Tea on the terrace of The Grotto.
Marsden Rock is opposite - it's much bigger than it looks in the photo. Until quite recently there was an arch to another rock but the other rock collapsed in a winter storm. In Victorian times there were steps built so visitors could climb to the top of the rock.
Looking up the beach from The Grotto.
It was lovely and warm and I was glad to have stopped and rested there. Just a shame I was there too early to drink cider.
The Grotto and the lift shaft from the top of the cliff.
If you're passing, pay it a visit. The tea is tea. Just tea. As you would expect. But the experience is worthwhile and sitting quietly on the terrace is an enjoyment.
This is Souter Lighthouse built to protect ships from the reefs. They needed it. In 1860 there were 20 shipwrecks on the reefs. Wiki tells me it's the most dangerous stretch of coastline in the country, with an average of 44 shipwrecks per mile.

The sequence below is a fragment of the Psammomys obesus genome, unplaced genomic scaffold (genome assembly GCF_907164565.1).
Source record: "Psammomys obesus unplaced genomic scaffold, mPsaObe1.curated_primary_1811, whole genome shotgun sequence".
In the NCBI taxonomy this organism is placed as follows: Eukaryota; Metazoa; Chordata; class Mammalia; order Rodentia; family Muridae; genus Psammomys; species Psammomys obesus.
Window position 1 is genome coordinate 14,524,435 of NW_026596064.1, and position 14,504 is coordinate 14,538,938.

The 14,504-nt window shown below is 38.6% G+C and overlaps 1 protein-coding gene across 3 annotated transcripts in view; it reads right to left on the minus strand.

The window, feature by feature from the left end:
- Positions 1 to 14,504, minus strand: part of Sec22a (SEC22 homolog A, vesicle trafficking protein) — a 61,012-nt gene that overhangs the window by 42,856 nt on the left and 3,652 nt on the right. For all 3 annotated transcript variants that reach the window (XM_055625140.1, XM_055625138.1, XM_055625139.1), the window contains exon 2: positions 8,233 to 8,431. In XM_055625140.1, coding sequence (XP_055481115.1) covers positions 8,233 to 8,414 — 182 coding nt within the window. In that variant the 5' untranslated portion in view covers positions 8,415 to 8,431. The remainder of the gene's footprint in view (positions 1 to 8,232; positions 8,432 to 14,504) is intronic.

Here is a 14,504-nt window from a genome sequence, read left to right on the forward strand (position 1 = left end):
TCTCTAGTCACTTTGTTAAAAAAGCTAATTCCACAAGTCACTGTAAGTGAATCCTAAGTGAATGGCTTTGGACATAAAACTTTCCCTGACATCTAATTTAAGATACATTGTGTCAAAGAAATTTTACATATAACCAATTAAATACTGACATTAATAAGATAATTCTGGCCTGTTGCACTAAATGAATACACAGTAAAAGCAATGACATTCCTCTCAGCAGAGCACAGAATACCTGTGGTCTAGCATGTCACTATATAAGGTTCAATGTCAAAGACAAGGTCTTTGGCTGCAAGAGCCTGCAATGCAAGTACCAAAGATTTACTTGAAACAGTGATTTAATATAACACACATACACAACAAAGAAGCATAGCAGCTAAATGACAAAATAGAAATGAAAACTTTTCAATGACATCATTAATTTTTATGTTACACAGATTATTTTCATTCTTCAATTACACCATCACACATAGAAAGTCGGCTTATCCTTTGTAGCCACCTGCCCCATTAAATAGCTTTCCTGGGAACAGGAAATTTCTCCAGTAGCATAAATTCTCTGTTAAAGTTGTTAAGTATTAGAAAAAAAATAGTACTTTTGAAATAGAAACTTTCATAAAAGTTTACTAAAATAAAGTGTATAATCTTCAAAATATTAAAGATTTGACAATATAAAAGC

Numbers. I love numbers. And these signs gave me a sense of accomplishment and progress on the walk. Number one is at the start of the cliff path south of the Tyne. Seeing the numbers rise made a number lover happy. Of course they have a serious purpose but I liked them for the numbers. Here is 89. They numbers only get as far as 90 at which point you leave National Trust land and enter the Sunderland area. If you fall of a cliff there, it'll be harder to rescue you because nobody will be able to say that you fell near 47.
A friend reliably informs me that someone called Sean Hesa made this. Thank you Sean, whoever you are. You're a star.
The estuary of the Wear looking out to Roker Pier.
Near Monkwearmouth Bridge is a sculpture of The Sun. As you walk to the estuary you pass each of the planets. This sculpture on the Roker side of the estuary looks out to space from the edge of the solar system. Or it looks out to a lighthouse depending how you think about it.
|The estuary of the River Wear|
|Looking up the Wear to Monkwearmouth|